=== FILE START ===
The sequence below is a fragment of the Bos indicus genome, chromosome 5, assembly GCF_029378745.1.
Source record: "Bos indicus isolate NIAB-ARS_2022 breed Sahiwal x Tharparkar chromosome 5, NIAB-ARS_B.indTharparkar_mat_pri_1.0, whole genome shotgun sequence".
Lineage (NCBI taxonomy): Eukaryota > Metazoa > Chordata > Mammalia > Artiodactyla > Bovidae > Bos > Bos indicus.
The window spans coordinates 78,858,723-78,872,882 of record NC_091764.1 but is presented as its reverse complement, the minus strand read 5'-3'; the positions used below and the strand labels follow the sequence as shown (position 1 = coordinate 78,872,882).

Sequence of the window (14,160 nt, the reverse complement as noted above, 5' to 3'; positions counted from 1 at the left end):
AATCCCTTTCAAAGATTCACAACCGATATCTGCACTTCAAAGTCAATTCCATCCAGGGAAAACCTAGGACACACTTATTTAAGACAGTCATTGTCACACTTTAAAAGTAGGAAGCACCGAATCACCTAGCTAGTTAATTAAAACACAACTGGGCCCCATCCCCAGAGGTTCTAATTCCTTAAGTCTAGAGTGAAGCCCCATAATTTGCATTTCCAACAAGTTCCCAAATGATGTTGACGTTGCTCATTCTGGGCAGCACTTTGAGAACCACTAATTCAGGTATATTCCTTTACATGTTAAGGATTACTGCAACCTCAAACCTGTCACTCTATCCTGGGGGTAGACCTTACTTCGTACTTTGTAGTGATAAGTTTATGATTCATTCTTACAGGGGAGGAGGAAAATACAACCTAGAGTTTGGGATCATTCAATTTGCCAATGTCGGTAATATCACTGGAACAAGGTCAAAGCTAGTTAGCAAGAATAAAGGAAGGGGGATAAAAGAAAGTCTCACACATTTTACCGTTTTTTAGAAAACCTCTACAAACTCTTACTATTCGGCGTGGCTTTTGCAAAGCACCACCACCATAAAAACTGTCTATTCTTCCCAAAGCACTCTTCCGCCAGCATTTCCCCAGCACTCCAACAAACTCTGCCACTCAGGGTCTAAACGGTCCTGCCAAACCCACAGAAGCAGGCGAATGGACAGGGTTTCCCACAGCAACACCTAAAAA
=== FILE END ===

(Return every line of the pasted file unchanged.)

The sequence below is a fragment of the Bos indicus genome, chromosome 5, assembly GCF_029378745.1.
Source record: "Bos indicus isolate NIAB-ARS_2022 breed Sahiwal x Tharparkar chromosome 5, NIAB-ARS_B.indTharparkar_mat_pri_1.0, whole genome shotgun sequence".
Lineage (NCBI taxonomy): Eukaryota > Metazoa > Chordata > Mammalia > Artiodactyla > Bovidae > Bos > Bos indicus.
The window spans coordinates 78,858,723-78,872,882 of record NC_091764.1 but is presented as its reverse complement, the minus strand read 5'-3'; the positions used below and the strand labels follow the sequence as shown (position 1 = coordinate 78,872,882).

Sequence of the window (14,160 nt, the reverse complement as noted above, 5' to 3'; positions counted from 1 at the left end):
AATCCCTTTCAAAGATTCACAACCGATATCTGCACTTCAAAGTCAATTCCATCCAGGGAAAACCTAGGACACACTTATTTAAGACAGTCATTGTCACACTTTAAAAGTAGGAAGCACCGAATCACCTAGCTAGTTAATTAAAACACAACTGGGCCCCATCCCCAGAGGTTCTAATTCCTTAAGTCTAGAGTGAAGCCCCATAATTTGCATTTCCAACAAGTTCCCAAATGATGTTGACGTTGCTCATTCTGGGCAGCACTTTGAGAACCACTAATTCAGGTATATTCCTTTACATGTTAAGGATTACTGCAACCTCAAACCTGTCACTCTATCCTGGGGGTAGACCTTACTTCGTACTTTGTAGTGATAAGTTTATGATTCATTCTTACAGGGGAGGAGGAAAATACAACCTAGAGTTTGGGATCATTCAATTTGCCAATGTCGGTAATATCACTGGAACAAGGTCAAAGCTAGTTAGCAAGAATAAAGGAAGGGGGATAAAAGAAAGTCTCACACATTTTACCGTTTTTTAGAAAACCTCTACAAACTCTTACTATTCGGCGTGGCTTTTGCAAAGCACCACCACCATAAAAACTGTCTATTCTTCCCAAAGCACTCTTCCGCCAGCATTTCCCCAGCACTCCAACAAACTCTGCCACTCAGGGTCTAAACGGTCCTGCCAAACCCACAGAAGCAGGCGAATGGACAGGGTTTCCCACAGCAACACCTAAAAA